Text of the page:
Trading a known for an unknown is always terrifying, especially for those with the most to lose. Since at least some of Section 230’s network effects were anticipated at its inception, it should have had a sunset clause. It did not. Rather than focusing exclusively on the disruption that axing 26 words would spawn, it is useful to consider potential positive effects. When we imagine a post-230 world, we discover something surprising: a world of hope and renewal worth inhabiting.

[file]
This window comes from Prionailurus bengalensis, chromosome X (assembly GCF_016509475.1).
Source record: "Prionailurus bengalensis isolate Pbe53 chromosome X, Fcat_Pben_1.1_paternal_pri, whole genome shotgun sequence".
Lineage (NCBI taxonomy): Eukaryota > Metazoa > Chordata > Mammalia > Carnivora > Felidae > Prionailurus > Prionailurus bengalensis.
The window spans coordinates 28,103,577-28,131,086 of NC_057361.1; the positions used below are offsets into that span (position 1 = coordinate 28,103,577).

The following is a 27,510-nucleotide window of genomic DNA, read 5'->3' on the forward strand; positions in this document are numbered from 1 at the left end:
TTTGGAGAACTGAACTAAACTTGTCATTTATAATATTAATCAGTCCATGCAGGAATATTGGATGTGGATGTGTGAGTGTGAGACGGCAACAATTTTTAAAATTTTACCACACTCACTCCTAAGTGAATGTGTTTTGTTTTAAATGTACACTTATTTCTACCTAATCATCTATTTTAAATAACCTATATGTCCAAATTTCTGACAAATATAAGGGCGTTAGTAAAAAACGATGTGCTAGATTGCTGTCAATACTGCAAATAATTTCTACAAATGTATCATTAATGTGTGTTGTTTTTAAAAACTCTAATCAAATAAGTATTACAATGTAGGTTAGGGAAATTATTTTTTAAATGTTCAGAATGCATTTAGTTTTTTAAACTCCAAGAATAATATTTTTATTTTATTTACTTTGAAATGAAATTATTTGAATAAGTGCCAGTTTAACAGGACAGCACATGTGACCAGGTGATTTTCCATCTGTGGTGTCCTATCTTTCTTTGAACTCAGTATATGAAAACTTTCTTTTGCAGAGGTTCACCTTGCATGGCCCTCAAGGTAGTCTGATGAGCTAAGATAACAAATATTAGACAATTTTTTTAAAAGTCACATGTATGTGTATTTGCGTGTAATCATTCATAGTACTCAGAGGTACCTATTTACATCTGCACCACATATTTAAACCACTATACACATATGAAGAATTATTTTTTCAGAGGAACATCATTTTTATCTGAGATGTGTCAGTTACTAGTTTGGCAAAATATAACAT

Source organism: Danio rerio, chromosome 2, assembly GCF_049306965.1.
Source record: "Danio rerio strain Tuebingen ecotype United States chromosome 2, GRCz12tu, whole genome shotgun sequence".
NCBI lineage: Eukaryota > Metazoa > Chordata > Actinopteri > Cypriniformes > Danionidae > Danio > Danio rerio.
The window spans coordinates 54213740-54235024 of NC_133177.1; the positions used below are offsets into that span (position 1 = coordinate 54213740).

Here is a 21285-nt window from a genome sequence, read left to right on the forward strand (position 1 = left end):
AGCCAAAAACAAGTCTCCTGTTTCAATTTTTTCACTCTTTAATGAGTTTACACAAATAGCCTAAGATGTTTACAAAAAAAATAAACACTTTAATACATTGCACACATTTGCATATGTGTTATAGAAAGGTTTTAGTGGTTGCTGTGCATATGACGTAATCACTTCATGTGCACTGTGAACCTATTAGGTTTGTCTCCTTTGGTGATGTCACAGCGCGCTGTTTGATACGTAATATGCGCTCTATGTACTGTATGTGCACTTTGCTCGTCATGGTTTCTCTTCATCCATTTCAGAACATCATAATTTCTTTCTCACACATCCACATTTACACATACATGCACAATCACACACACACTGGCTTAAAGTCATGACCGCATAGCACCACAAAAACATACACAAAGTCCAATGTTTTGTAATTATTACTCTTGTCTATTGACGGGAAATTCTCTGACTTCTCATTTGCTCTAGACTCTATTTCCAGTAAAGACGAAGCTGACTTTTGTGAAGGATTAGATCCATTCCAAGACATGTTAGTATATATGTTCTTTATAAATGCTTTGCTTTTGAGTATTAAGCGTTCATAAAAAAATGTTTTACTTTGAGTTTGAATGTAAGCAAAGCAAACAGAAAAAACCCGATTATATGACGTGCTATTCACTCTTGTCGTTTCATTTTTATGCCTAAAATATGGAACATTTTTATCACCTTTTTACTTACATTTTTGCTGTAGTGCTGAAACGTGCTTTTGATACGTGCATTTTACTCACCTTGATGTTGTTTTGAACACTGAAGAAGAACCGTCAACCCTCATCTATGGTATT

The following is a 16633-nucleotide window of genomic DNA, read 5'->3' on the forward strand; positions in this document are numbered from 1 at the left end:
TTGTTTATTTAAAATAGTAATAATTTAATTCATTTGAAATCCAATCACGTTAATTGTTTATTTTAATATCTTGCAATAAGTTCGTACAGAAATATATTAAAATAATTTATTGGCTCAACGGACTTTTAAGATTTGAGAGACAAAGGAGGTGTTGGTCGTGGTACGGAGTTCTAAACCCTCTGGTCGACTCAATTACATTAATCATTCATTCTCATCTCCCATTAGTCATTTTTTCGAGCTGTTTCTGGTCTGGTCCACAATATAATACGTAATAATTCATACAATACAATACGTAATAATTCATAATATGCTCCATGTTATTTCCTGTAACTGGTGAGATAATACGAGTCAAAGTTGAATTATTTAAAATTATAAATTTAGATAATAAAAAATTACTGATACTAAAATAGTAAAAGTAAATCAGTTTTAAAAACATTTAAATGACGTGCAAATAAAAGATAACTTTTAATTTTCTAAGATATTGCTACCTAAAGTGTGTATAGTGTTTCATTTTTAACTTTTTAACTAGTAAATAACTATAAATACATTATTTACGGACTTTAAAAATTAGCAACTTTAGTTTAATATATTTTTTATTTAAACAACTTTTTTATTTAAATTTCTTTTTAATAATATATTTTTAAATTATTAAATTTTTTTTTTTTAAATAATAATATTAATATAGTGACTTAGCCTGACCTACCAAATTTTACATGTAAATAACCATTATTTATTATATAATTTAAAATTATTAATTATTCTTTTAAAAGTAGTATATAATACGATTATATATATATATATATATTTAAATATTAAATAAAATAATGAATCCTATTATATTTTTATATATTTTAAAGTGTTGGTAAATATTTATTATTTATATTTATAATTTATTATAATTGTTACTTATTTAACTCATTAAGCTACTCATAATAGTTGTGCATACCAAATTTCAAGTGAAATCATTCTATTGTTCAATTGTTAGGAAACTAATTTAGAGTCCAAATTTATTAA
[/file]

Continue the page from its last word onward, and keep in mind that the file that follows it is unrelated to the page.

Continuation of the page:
In one sense, it’s already happening. Certain companies are taking steps on their own, right now, toward a post-230 future. YouTube, for instance, is diligently building alternative income streams to advertising, and top creators are getting more options for earning. Together, these voluntary moves suggest a different, more publisher-like self-concept. YouTube is ready for the post-230 era, it would seem. (On the other hand, a company like X, which leans hard into 230, has been destroying its value with astonishing velocity.) Plus, there have always been exceptions to Section 230. For instance, if someone enters private information, there are laws to protect it in some cases. That means dating websites, say, have the option of charging fees instead of relying on a 230-style business model. The existence of these exceptions suggests that more examples would appear in a post-230 world.